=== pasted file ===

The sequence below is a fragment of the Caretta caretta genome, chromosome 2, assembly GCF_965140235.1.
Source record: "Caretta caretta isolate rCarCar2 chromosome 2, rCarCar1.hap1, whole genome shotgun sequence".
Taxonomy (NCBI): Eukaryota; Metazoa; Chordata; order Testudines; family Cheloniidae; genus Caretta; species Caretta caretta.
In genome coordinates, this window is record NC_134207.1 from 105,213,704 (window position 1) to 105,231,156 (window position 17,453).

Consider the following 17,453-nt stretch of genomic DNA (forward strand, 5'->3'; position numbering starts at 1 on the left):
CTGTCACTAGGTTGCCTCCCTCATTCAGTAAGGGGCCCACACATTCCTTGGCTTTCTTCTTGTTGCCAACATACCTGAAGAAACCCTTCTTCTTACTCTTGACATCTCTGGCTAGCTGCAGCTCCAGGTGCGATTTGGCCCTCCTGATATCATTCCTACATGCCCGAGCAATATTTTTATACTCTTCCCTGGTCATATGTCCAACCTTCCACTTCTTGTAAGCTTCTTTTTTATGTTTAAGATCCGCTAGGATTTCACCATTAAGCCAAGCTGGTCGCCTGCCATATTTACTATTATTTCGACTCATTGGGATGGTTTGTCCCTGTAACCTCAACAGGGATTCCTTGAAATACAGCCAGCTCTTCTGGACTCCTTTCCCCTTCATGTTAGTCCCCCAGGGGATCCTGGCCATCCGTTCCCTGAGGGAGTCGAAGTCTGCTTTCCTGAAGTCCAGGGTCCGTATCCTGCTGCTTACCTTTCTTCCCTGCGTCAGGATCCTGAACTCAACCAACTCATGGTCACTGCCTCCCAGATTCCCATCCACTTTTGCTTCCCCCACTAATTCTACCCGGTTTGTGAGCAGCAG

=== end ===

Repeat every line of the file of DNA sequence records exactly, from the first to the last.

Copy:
The sequence below is a fragment of the Caretta caretta genome, chromosome 2, assembly GCF_965140235.1.
Source record: "Caretta caretta isolate rCarCar2 chromosome 2, rCarCar1.hap1, whole genome shotgun sequence".
Taxonomy (NCBI): Eukaryota; Metazoa; Chordata; order Testudines; family Cheloniidae; genus Caretta; species Caretta caretta.
In genome coordinates, this window is record NC_134207.1 from 105,213,704 (window position 1) to 105,231,156 (window position 17,453).

Consider the following 17,453-nt stretch of genomic DNA (forward strand, 5'->3'; position numbering starts at 1 on the left):
CTGTCACTAGGTTGCCTCCCTCATTCAGTAAGGGGCCCACACATTCCTTGGCTTTCTTCTTGTTGCCAACATACCTGAAGAAACCCTTCTTCTTACTCTTGACATCTCTGGCTAGCTGCAGCTCCAGGTGCGATTTGGCCCTCCTGATATCATTCCTACATGCCCGAGCAATATTTTTATACTCTTCCCTGGTCATATGTCCAACCTTCCACTTCTTGTAAGCTTCTTTTTTATGTTTAAGATCCGCTAGGATTTCACCATTAAGCCAAGCTGGTCGCCTGCCATATTTACTATTATTTCGACTCATTGGGATGGTTTGTCCCTGTAACCTCAACAGGGATTCCTTGAAATACAGCCAGCTCTTCTGGACTCCTTTCCCCTTCATGTTAGTCCCCCAGGGGATCCTGGCCATCCGTTCCCTGAGGGAGTCGAAGTCTGCTTTCCTGAAGTCCAGGGTCCGTATCCTGCTGCTTACCTTTCTTCCCTGCGTCAGGATCCTGAACTCAACCAACTCATGGTCACTGCCTCCCAGATTCCCATCCACTTTTGCTTCCCCCACTAATTCTACCCGGTTTGTGAGCAGCAG